The Czechoslovak part remained an independent administrative unit (země Slezsko) until 1928, then it was united with Moravia to form the country of Moravia-Silesia (země Moravskoslezská).
As a result of the Munich Agreement , the Czech region of Silesia was mainly annexed to the German Reich and from 1939 to 1945 belonged to the Troppau administrative district of the Reichsgau Sudetenland . A small strip along the previous Polish border came to Poland as the Olsa area and was included in the Silesian Voivodeship (see above), annexed by the German Reich in 1939 until the Czech-Polish border, which existed until 1938, was re-established in 1945. The non-annexed Czech part in the area of Schlesisch Ostrau and Friedeck belonged to the Protectorate of Bohemia and Moravia from 1939 . From May 1945 the entire area was again part of Czechoslovakia, from summer 1945 the Germans were expelled ( expulsion of the Germans from Czechoslovakia , Beneš decrees ).
According to the 1910 census, Austrian Silesia had 756,949 inhabitants, of which 43% gave German, 31% Polish and 26% Czech as the colloquial language. The Jewish population increased from 0.7% in 1857 to 1.5% in 1880.
|Czechs , Moravians , Slovaks||88,068 (20.08%)||126,385 (22.35%)||129,814 (21.43%)||146,265 (21.49%)||180,348 (23.83%)|
|Poland||138,243 (31.52%)||154,887 (27.39%)||178,114 (29.41%)||220,472 (32.40%)||235,224 (31.08%)|
|German||209,512 (47.77%)||269,338 (47.63%)||281,555 (46.49%)||296,571 (43.59%)||325,523 (43.00%)|
relationships in 1900 : Roman Catholic: 576,099 (84.67%)
Protestant AB: 91,264 (13.41%)
Israelite: 11,988 (1.76%)
Cities with more than 5,000 inhabitants (1880):
- Bielitz , 13.060 (today PL)
- Friedek , 5,912 (today CZ)
- Freudenthal , 7,595 (today CZ)
- Jägerndorf , 11,792 (today CZ),
- Teschen, today Český Těšín (CZ) and Cieszyn (PL), 13.004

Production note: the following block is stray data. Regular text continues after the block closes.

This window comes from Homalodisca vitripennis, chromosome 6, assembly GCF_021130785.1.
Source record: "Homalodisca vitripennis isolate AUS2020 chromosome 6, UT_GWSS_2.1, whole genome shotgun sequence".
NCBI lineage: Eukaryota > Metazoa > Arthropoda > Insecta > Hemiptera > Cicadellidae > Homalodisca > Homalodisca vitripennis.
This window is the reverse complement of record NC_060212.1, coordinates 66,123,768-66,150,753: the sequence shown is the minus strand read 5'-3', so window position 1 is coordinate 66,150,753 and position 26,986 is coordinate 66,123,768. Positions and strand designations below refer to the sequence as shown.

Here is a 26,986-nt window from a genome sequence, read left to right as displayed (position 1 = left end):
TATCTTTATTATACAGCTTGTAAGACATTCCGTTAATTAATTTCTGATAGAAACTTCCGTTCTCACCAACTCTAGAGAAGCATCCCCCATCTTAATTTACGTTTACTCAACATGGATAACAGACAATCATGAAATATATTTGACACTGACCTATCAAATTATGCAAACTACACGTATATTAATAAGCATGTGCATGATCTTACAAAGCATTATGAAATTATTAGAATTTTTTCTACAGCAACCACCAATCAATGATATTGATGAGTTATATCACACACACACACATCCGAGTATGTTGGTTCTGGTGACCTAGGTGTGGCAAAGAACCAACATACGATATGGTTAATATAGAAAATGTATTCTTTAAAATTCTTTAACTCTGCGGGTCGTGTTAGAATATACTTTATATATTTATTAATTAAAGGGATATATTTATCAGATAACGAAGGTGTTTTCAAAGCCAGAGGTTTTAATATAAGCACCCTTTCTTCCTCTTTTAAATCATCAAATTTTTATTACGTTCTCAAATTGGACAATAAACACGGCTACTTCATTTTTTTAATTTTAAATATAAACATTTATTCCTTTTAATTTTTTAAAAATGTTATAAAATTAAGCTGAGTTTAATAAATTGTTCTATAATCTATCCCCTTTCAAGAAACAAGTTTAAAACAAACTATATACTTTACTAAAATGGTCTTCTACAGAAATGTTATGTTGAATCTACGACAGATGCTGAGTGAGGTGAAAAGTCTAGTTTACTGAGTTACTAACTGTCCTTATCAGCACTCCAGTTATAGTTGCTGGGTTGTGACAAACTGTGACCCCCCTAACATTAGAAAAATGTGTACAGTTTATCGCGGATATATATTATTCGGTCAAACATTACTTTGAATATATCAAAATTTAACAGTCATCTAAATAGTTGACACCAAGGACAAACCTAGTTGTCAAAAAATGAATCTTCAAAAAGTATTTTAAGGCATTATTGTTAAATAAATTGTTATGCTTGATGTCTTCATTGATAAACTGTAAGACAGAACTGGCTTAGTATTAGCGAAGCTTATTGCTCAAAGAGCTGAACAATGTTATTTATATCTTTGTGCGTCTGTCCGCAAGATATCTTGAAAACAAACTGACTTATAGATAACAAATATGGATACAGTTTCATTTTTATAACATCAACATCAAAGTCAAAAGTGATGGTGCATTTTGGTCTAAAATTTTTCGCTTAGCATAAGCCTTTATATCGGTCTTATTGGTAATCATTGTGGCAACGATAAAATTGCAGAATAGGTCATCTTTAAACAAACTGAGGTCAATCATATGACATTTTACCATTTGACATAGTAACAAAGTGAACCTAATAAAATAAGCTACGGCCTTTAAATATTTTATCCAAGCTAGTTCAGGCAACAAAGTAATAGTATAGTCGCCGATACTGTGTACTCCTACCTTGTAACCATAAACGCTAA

- Troppau , 20,563 (today CZ)
The most important industrial sectors included mining ( hard coal , lignite , iron ore ), smelting, metalworking and mechanical engineering as well as the textile industry . In addition, agriculture and animal husbandry were practiced . Since the export of goods was very intensive, the country had a dense transport network. The most important railway line was the Kaiser-Ferdinands-Nordbahn Vienna – Krakow, which ran on the eastern border of the western part of the country and opened up all the larger towns with numerous branch lines.
- Manfred Alexander : Small history of the bohemian countries. Reclam, Ditzingen 2008, ISBN 978-3-15-010655-6 Table of contents (current overview).
- Karl Bosl (Hrsg.): Handbook of the history of the Bohemian countries. Four volumes, Hiersemann, Stuttgart 1966–1974, ISBN 978-3-7772-6707-4 , ISBN 978-3-7772-7414-0 , ISBN 978-3-7772-6827-9 , ISBN 978-3-7772- 7012-8 Table of Contents (detailed standard work based on research from the 1960s).
- Collegium Carolinum (ed.): Biographical lexicon for the history of the Bohemian countries. Four volumes, three complete by 2015, volume 4 published in partial deliveries, Verlag Oldenbourg, Munich 1979ff, ISBN 978-3-486-49491-4 , ISBN 978-3-486-52551-9 , ISBN 978-3-486-55973 -6 table of contents .
- Collegium Carolinum (Ed.): Local dictionary of the Bohemian countries. Munich / Vienna 1983, ISBN 3-486-51761-9 table of contents .
- East Silesian portraits. Biographical-bibliographical lexicon of Austrian East Silesia. Edited by Karl Walter Neumann with the assistance of Peter Andraschke, Verlag Mann, Volume 1: A – D. Berlin 1991, ISBN 3-7861-1634-2 , Volume 2: E – H. Berlin 1996, ISBN 3-7861-1858-2 .
- Hugo Rokyta : The Bohemian Lands. Handbook of monuments and memorials of European cultural relations in the Czech lands. Volume 3: Moravia and Silesia. 2., revised. and exp. Vitalis edition, Prague 1997, ISBN 80-85938-17-0 .
- Historical legal texts on the website of the Austrian National Library
- Imperial Constitution 1861, RGBl. No. 20/1861 (p. 69); see attached state regulations
- Anson Rabinbach : The Migration of Galician Jews to Vienna. Austrian History Yearbook, Volume XI, Berghahn Books / Rice University Press, Houston 1975, p. 45, Table 1, based on: Jacob Thon: Die Juden in Österreich. In: Publications of the Bureau for Statistics of the Jews. No. 4, Verlag L. Lamm, Berlin-Halensee 1908, pp. 6-8; as well as Joseph Buzek: The problem of emigration in Austria. In: Journal for Economics, Social Policy and Administration, Vol. 10, 1901, p. 492